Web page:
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Nutrition 101 For the Triathlete Lauren Brown, BScPharm U of A Triathlon Club September 8, 2004

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Presentation on theme: "Nutrition 101 For the Triathlete Lauren Brown, BScPharm U of A Triathlon Club September 8, 2004"— Presentation transcript:

1 Nutrition 101 For the Triathlete Lauren Brown, BScPharm U of A Triathlon Club September 8, 2004

2 Overview Training goals What happens if I dont eat right? What should my daily diet include? The high protein diet Required nutrients References Triathlon Club Seminars

3 You Are What You Eat

4 Training Goals – Person-Specific Lose/maintain weight Tone Stress relief Sprint triathlon Olympic triathlon Half-ironman/Ironman Whatever your training goal, nutrition is a vital part of achieving that goal.

5 What Happens If I Dont Eat Right? Recover from training less quickly. More prone to injuries. Decreased energy during training sessions. Potentially at risk for certain diseases. May also influence concentration, mood, sleep.

6 The Balanced Diet Calorie: amount of energy or heat required to raise the temperature of 1 gram of water 1 degree Celsius. Calorie allowance is based on lifestyle and your current weight. Amount of daily calories from: –Complex carbohydrates: 60% –Protein: 10 – 20% –Fat: should not exceed 30%

7 Calorie Requirement Calorie expenditure depends on: –Resting metabolic rate –Activities during day Calorie requirement depends on training goal: –Weight loss –Maintain weight –Increasing activity = increasing calorie requirements

8 The High Protein Diet Belief – carbohydrates are bad! Amount of daily calories (approximately): –Carbohydrate: 40% –Protein: 30% –Fat: 30% Not good for an endurance athlete! –Feel sluggish, minimal energy –Risk for kidney damage –Increased risk of cardiovascular disease? Runners World – article on low-carb diet.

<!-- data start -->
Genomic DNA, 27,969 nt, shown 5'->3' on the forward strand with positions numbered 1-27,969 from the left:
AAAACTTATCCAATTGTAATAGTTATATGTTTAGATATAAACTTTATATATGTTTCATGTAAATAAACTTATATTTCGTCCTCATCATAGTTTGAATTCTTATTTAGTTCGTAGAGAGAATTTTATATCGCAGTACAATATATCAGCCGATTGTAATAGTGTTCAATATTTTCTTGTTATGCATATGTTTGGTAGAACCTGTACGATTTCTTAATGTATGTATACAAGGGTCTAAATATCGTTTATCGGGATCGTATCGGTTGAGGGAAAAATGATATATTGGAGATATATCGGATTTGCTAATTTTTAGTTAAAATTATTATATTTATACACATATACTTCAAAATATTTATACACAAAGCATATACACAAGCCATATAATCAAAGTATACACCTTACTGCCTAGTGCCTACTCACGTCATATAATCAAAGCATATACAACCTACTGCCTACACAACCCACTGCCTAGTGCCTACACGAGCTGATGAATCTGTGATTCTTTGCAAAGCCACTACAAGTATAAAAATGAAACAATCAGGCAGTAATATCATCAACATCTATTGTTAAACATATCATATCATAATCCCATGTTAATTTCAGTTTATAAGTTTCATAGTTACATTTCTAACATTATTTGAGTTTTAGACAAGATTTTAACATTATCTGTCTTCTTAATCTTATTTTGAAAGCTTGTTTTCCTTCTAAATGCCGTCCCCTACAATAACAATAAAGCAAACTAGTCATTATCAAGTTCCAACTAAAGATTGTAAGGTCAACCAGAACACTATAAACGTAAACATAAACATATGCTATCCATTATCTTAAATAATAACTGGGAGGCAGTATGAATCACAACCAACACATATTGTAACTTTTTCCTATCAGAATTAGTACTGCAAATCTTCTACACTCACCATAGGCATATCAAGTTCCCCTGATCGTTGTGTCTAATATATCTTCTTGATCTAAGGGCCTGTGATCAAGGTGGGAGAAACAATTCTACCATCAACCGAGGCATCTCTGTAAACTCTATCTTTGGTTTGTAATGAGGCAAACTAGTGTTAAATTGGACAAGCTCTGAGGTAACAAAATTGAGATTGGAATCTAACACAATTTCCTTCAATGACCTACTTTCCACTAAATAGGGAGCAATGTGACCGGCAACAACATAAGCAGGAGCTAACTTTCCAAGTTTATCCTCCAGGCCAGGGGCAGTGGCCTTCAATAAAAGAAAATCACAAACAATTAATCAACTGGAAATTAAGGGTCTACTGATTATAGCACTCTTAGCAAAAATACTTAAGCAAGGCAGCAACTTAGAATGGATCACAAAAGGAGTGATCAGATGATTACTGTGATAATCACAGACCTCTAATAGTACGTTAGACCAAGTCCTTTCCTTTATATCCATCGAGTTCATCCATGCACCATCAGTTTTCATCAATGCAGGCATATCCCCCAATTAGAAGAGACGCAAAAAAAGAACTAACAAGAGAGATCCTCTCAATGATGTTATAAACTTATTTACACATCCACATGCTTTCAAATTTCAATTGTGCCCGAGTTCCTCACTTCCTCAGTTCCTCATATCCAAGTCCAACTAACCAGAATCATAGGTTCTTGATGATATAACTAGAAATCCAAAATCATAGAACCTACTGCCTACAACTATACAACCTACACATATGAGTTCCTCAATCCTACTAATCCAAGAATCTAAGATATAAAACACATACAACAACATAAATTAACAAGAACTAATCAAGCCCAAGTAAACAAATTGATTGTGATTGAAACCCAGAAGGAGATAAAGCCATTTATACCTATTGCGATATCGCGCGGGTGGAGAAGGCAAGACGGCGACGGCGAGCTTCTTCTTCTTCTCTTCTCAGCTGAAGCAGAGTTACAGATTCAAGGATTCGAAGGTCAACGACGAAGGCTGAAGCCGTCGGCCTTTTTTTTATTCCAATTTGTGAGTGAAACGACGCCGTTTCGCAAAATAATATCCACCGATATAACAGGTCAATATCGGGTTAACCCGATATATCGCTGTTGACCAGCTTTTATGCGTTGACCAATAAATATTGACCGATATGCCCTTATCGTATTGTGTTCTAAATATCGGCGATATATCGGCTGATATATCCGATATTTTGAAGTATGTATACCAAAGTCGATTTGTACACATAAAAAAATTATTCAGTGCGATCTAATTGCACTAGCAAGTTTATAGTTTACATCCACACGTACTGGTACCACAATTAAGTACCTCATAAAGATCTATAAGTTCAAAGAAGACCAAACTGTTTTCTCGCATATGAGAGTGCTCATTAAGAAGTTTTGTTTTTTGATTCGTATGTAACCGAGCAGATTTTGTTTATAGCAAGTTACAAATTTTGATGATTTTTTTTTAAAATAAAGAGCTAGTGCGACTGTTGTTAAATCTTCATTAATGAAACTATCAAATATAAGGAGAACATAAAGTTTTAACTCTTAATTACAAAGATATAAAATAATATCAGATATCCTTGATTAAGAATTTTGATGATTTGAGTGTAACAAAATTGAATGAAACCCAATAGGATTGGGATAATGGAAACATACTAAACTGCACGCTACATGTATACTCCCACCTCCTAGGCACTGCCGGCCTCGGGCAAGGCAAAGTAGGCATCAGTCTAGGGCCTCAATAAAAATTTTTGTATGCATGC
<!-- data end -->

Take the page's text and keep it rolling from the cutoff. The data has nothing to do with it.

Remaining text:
9 Nutrients Individuals that eat a balanced diet likely receive the required amount of nutrients they need. Some nutrients which may be lacking: –Vitamin D –Calcium Others: vitamin C, vitamin E – antioxidants.

10 Nutrients (Cont.) Vitamin D: –Body produces through exposure to UV rays. –Likely not enough UV exposure in Canada. –Key in the absorption of calcium. –Recommended dose: 400 – 1000 IU/day.

11 Nutrients (Cont.) Calcium: –Key in development of bones and teeth. –1 in 4 women will develop osteoporosis. –Majority of diets to not achieve required daily amount of calcium. –Deficiency can also contribute to stress fractures and muscle cramps. –Daily requirement: 1000 – 1500mg/day, best divided in two to three doses of 500mg.

12 References Canadas Food Guide: sc.gc.ca/hpfb-dgpsa/onpp- bppn/food_guide_rainbow_e.html sc.gc.ca/hpfb-dgpsa/onpp- bppn/food_guide_rainbow_e.htmlwww.hc- sc.gc.ca/hpfb-dgpsa/onpp- bppn/food_guide_rainbow_e.html Step Up to Wellness: A Stage-Based Approach.

13 Questions?

14 Seminar Schedule Dates: –September 22 –October 6 –November 3 –December 1

15 Seminar Topics Injury prevention and stretching. Weight training. Designing your own training program. Supplements. Race psychology. Review of specific races. Race-specific nutrition.

16 Please me if you have suggestions for seminar topics


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